Senate Committee Launches Probe into County Jail

Lawmaker Casts Shirtless Vote in Zoom Wardrobe Malfunction

( – In August, a Fulton County, Georgia, grand jury indicted former President Donald Trump and 18 other people on charges related to their alleged actions to overthrow the results of the last presidential election. One charge against some of the defendants was for violating the Racketeer Influenced and Corrupt Organizations (RICO) Act, which carries a minimum sentence — five years. Recently, a few politicians in Georgia made a move to review the prison and address safety issues.

On October 5, the Washington Times reported that Georgia Lieutenant Governor Burt Jones and GOP State Senators John Albers and Randy Robertson would announce an investigation launch into the conditions of the Fulton County facilities. Albers said he was hoping to go in and make suggestions to “get [the jail] on the right track” while admitting legislators couldn’t “solve all the problems” going on inside. The legislator stated his intention to swiftly appoint a subcommittee to start hearings about the prison problems in November.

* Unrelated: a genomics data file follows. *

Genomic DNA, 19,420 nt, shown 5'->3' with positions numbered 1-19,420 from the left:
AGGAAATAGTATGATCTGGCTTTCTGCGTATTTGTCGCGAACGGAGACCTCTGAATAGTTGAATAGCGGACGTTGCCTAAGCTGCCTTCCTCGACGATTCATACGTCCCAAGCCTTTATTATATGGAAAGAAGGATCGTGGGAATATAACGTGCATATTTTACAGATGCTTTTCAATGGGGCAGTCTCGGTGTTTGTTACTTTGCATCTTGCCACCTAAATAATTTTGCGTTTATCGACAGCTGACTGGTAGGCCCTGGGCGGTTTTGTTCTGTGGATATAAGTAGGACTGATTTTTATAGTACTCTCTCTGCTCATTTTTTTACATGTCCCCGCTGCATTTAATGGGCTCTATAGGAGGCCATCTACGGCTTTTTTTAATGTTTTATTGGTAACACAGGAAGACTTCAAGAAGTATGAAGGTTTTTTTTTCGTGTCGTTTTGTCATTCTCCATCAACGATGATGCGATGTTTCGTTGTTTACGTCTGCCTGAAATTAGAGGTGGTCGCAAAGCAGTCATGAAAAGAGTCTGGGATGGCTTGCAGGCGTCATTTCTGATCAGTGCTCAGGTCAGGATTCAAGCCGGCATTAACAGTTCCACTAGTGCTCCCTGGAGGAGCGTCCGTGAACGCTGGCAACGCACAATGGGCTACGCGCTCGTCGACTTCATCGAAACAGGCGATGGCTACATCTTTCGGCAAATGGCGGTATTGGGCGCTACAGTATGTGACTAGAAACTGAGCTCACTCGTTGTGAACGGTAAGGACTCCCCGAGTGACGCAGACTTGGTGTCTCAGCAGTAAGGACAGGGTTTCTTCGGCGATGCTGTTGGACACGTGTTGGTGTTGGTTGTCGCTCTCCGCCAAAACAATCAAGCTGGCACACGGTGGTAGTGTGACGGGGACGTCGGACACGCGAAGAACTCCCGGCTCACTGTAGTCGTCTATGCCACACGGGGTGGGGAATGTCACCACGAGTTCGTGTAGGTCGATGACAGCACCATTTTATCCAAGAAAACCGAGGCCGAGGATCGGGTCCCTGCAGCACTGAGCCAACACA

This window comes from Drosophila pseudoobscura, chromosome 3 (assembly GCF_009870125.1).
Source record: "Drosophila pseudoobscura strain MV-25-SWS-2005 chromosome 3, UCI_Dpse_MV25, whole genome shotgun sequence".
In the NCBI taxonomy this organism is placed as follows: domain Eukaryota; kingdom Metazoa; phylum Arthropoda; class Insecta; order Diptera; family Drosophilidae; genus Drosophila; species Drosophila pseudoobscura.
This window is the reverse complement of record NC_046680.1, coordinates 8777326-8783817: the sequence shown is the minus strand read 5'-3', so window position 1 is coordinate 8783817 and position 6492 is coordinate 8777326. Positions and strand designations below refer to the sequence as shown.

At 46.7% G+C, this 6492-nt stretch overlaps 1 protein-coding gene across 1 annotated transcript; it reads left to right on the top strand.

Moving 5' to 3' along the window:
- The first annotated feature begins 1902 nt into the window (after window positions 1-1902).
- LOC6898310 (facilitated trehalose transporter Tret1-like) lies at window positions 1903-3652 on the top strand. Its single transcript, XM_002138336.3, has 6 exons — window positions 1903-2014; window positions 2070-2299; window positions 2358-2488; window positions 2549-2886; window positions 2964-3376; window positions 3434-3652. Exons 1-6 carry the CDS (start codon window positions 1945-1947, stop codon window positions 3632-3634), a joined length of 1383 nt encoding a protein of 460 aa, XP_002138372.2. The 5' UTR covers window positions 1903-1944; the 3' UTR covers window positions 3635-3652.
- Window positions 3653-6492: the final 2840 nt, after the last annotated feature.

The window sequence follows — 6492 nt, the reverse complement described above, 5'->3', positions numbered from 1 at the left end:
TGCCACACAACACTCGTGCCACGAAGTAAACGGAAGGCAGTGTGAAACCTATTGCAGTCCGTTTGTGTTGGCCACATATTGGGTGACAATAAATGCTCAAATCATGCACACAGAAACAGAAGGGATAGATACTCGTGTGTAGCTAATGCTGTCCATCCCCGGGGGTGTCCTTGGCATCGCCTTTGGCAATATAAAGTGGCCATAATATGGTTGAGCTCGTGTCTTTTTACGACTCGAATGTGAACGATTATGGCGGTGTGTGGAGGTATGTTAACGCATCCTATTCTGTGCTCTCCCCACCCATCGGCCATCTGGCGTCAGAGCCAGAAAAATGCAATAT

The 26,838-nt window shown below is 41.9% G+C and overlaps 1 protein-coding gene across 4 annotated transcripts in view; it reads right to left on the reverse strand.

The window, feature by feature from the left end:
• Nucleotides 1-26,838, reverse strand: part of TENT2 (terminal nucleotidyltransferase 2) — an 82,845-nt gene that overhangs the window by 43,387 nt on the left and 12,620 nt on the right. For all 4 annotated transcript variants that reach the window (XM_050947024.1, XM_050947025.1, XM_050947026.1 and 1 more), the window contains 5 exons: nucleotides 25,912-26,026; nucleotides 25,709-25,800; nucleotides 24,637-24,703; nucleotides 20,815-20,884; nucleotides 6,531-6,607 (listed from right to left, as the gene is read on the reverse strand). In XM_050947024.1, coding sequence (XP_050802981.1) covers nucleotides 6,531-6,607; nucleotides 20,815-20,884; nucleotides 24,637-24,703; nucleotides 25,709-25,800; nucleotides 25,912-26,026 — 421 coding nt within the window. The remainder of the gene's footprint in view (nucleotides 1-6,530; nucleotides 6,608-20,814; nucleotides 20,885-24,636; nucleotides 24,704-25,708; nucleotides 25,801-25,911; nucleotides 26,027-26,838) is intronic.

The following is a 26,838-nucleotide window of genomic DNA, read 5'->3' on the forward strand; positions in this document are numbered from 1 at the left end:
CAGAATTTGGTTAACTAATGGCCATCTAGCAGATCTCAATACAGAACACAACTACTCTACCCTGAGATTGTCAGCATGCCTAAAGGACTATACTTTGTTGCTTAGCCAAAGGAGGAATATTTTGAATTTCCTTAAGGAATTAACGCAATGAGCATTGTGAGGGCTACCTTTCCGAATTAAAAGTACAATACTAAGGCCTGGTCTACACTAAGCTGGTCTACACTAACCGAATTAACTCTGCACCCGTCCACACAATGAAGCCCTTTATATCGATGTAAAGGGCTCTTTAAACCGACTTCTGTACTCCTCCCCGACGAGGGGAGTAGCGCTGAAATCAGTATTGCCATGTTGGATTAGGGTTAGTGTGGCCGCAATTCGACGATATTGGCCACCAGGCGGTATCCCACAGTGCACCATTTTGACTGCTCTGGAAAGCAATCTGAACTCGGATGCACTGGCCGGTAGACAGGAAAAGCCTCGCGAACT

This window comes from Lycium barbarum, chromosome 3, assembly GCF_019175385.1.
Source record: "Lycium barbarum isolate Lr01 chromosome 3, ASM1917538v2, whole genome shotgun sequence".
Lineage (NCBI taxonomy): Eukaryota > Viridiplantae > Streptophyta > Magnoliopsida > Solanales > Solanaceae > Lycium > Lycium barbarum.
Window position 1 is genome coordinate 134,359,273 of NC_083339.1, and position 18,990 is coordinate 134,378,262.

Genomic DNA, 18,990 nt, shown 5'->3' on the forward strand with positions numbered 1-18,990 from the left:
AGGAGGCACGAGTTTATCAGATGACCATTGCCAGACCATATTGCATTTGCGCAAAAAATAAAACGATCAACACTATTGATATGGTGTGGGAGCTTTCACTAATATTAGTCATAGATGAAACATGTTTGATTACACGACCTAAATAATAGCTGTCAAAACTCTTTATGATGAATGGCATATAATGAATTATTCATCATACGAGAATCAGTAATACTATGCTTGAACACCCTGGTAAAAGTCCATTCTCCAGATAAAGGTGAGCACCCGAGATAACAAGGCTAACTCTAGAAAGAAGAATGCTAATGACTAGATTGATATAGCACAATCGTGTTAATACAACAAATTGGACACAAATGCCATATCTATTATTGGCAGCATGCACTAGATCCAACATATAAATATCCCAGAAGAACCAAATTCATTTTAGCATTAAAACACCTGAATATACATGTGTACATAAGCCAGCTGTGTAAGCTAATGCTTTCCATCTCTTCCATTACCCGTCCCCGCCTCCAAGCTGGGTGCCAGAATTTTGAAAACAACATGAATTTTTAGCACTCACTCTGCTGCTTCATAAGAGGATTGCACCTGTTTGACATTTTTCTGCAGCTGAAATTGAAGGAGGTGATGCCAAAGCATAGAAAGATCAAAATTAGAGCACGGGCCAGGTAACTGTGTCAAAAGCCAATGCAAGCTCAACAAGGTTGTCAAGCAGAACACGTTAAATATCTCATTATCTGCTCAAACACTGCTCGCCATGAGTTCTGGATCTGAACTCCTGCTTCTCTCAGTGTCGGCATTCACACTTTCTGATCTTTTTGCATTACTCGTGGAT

According to reports, the jail is full of issues like unsanitary conditions, violence, and severe overcrowding. In fact, six people have died in the prison since July. Fulton County Sheriff Pat Labat reported the facility’s walls are falling down, and prison guards have found plenty of shanks to go around — a popular weapon behind bars. During his campaign, Labat partially ran on building a new jail, but the price tag is reportedly very high. That makes the prospect perhaps a long-term solution but not an immediate one.

Albers didn’t say the initiative was prompted by Trump’s and his co-defendants’ upcoming trials but did say the issue “cannot wait” to be addressed. Calls for improvement aren’t new. They reportedly increased in May after inmate Lashawn Thompson died in the Fulton County jail, and his dead body was found covered in bugs. He reportedly perished from severe neglect.

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